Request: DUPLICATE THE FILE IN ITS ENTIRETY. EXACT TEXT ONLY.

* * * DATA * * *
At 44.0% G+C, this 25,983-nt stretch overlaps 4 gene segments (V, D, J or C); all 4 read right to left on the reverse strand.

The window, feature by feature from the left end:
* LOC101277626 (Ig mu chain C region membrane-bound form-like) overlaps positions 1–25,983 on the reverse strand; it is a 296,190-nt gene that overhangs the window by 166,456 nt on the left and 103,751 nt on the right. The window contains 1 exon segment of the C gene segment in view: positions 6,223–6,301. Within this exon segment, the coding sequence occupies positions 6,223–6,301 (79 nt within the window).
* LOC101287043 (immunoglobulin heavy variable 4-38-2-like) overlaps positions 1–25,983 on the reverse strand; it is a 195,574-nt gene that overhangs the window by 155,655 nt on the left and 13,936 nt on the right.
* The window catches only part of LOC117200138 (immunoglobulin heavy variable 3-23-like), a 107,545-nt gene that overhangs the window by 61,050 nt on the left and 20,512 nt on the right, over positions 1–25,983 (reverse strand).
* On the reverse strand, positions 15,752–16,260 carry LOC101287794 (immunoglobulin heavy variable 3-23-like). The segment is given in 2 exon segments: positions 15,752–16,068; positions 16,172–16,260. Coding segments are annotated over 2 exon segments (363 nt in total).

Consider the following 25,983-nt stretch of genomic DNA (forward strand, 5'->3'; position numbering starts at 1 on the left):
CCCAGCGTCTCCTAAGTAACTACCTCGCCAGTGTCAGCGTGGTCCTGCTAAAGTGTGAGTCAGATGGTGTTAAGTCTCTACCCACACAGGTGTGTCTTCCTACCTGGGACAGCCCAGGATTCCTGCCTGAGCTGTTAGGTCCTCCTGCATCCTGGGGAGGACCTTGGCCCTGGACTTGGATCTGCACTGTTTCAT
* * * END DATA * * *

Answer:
At 44.0% G+C, this 25,983-nt stretch overlaps 4 gene segments (V, D, J or C); all 4 read right to left on the reverse strand.

The window, feature by feature from the left end:
* LOC101277626 (Ig mu chain C region membrane-bound form-like) overlaps positions 1–25,983 on the reverse strand; it is a 296,190-nt gene that overhangs the window by 166,456 nt on the left and 103,751 nt on the right. The window contains 1 exon segment of the C gene segment in view: positions 6,223–6,301. Within this exon segment, the coding sequence occupies positions 6,223–6,301 (79 nt within the window).
* LOC101287043 (immunoglobulin heavy variable 4-38-2-like) overlaps positions 1–25,983 on the reverse strand; it is a 195,574-nt gene that overhangs the window by 155,655 nt on the left and 13,936 nt on the right.
* The window catches only part of LOC117200138 (immunoglobulin heavy variable 3-23-like), a 107,545-nt gene that overhangs the window by 61,050 nt on the left and 20,512 nt on the right, over positions 1–25,983 (reverse strand).
* On the reverse strand, positions 15,752–16,260 carry LOC101287794 (immunoglobulin heavy variable 3-23-like). The segment is given in 2 exon segments: positions 15,752–16,068; positions 16,172–16,260. Coding segments are annotated over 2 exon segments (363 nt in total).

Consider the following 25,983-nt stretch of genomic DNA (forward strand, 5'->3'; position numbering starts at 1 on the left):
CCCAGCGTCTCCTAAGTAACTACCTCGCCAGTGTCAGCGTGGTCCTGCTAAAGTGTGAGTCAGATGGTGTTAAGTCTCTACCCACACAGGTGTGTCTTCCTACCTGGGACAGCCCAGGATTCCTGCCTGAGCTGTTAGGTCCTCCTGCATCCTGGGGAGGACCTTGGCCCTGGACTTGGATCTGCACTGTTTCAT